Cairo - The Muslim Brotherhood has strengthened its position in the Egyptian government following the latest government reshuffle, which saw members secure three more portfolios, media reports said on Monday.
The ministries of transport, domestic development and supply went to members of the Brotherhood from which President Mohamed Morsi hails, reports said.
Eight of the 35 ministers led by Prime Minister Hisham Qandil come from the Islamist group which already holds the ministries of information and housing.
The new Finance Minister Al-Morsi al-Sayyed Hegazi, an academic specialising in Islamic finance, is also considered to be close to Brotherhood although he is not a member of the powerful organisation.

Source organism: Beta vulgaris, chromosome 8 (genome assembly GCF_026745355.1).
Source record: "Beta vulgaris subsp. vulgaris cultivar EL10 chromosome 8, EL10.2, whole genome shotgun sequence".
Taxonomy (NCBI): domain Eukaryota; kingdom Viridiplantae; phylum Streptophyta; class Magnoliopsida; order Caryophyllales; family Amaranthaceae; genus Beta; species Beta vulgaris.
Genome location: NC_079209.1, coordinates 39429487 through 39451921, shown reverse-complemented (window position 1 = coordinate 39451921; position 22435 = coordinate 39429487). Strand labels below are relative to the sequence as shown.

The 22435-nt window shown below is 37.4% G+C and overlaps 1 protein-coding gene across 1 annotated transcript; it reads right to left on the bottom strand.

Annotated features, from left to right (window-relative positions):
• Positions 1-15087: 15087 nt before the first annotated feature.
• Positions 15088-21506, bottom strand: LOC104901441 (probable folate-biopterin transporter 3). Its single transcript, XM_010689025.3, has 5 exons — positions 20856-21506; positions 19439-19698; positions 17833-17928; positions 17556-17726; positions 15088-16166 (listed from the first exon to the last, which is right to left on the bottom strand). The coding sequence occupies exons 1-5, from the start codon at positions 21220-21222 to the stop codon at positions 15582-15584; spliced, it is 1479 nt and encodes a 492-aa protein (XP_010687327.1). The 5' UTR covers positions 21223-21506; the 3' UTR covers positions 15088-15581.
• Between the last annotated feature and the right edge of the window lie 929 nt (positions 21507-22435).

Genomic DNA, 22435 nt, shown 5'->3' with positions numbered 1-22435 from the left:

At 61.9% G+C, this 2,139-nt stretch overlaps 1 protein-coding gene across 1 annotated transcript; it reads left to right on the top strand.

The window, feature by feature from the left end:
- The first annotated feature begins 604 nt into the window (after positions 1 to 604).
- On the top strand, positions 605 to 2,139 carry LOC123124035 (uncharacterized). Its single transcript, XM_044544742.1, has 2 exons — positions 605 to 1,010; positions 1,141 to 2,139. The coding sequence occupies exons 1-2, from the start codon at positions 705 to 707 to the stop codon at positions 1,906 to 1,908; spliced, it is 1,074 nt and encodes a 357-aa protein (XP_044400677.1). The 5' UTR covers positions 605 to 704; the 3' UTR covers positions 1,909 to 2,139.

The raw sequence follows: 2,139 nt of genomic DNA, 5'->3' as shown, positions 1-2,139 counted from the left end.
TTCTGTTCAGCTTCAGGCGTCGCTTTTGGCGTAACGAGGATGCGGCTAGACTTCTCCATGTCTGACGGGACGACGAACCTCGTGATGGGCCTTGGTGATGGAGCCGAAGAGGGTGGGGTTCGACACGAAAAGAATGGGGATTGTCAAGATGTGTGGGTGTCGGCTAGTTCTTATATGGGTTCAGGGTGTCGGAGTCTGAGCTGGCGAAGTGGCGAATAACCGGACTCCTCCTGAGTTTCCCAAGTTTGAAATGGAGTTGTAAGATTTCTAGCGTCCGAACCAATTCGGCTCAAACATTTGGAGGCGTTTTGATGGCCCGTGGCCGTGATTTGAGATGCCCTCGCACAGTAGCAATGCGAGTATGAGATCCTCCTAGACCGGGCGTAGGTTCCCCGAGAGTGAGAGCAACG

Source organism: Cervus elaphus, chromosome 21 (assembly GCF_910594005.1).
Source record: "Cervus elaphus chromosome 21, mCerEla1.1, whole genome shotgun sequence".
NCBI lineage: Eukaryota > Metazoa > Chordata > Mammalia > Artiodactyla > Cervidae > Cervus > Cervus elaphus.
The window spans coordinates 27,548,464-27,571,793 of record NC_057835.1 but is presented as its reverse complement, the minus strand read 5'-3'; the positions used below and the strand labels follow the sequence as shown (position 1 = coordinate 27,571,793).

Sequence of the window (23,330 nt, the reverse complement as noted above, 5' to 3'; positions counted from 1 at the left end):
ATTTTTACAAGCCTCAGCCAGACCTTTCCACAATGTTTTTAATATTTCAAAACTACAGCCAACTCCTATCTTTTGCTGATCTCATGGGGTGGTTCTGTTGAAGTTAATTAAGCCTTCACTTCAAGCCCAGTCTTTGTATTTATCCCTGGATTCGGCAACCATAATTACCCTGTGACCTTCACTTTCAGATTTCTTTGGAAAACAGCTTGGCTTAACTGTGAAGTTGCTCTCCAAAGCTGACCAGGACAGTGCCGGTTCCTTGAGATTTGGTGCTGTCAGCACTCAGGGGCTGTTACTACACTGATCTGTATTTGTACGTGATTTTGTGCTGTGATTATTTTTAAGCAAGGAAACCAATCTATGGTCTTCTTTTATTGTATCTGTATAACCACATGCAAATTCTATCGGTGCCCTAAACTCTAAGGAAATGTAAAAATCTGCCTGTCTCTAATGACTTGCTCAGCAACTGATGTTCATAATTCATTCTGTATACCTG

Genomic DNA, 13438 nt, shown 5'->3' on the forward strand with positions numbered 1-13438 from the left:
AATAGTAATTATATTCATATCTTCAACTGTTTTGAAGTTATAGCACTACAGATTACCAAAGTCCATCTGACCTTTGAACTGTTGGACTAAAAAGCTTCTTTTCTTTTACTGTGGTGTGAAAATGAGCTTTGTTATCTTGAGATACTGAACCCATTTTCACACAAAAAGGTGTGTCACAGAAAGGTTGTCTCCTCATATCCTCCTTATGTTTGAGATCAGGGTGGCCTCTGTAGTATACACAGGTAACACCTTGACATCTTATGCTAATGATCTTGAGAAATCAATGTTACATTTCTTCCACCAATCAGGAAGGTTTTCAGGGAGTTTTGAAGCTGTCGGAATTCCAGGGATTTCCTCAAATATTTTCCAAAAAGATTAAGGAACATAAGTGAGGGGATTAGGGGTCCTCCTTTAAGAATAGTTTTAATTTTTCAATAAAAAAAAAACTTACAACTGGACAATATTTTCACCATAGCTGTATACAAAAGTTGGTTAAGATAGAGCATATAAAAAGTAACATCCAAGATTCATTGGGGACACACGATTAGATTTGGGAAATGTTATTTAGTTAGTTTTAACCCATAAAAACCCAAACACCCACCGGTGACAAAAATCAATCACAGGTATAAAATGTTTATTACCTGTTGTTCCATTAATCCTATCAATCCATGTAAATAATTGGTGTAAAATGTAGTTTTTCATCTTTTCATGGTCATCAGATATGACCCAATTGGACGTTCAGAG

Ten new ministers joined the government in Sunday's reshuffle which drew criticism in the media and among some parties.
“The Islamisation of the government”, wrote the independent daily Al-Shuruk.
The newspaper also quoted the head of the leftist Tagammu party, Rifaat al-Said, slamming the reshuffle and describing it as a “stranglehold” by the Brotherhood over the government.
The liberal Al-Wafd daily cast doubts over the government's ability to deal with a difficult agenda within two months, or until legislative elections are due to take place in February or March.
State media, meanwhile, quoted Morsi urging the new government to intensify its efforts to solve the country's deepening economic crisis.
Sunday's reshuffle came on the eve of talks due to resume on Monday in Cairo with the International Monetary Fund for a loan of $4.8 billion which many see as a key prerequisite for economic recovery.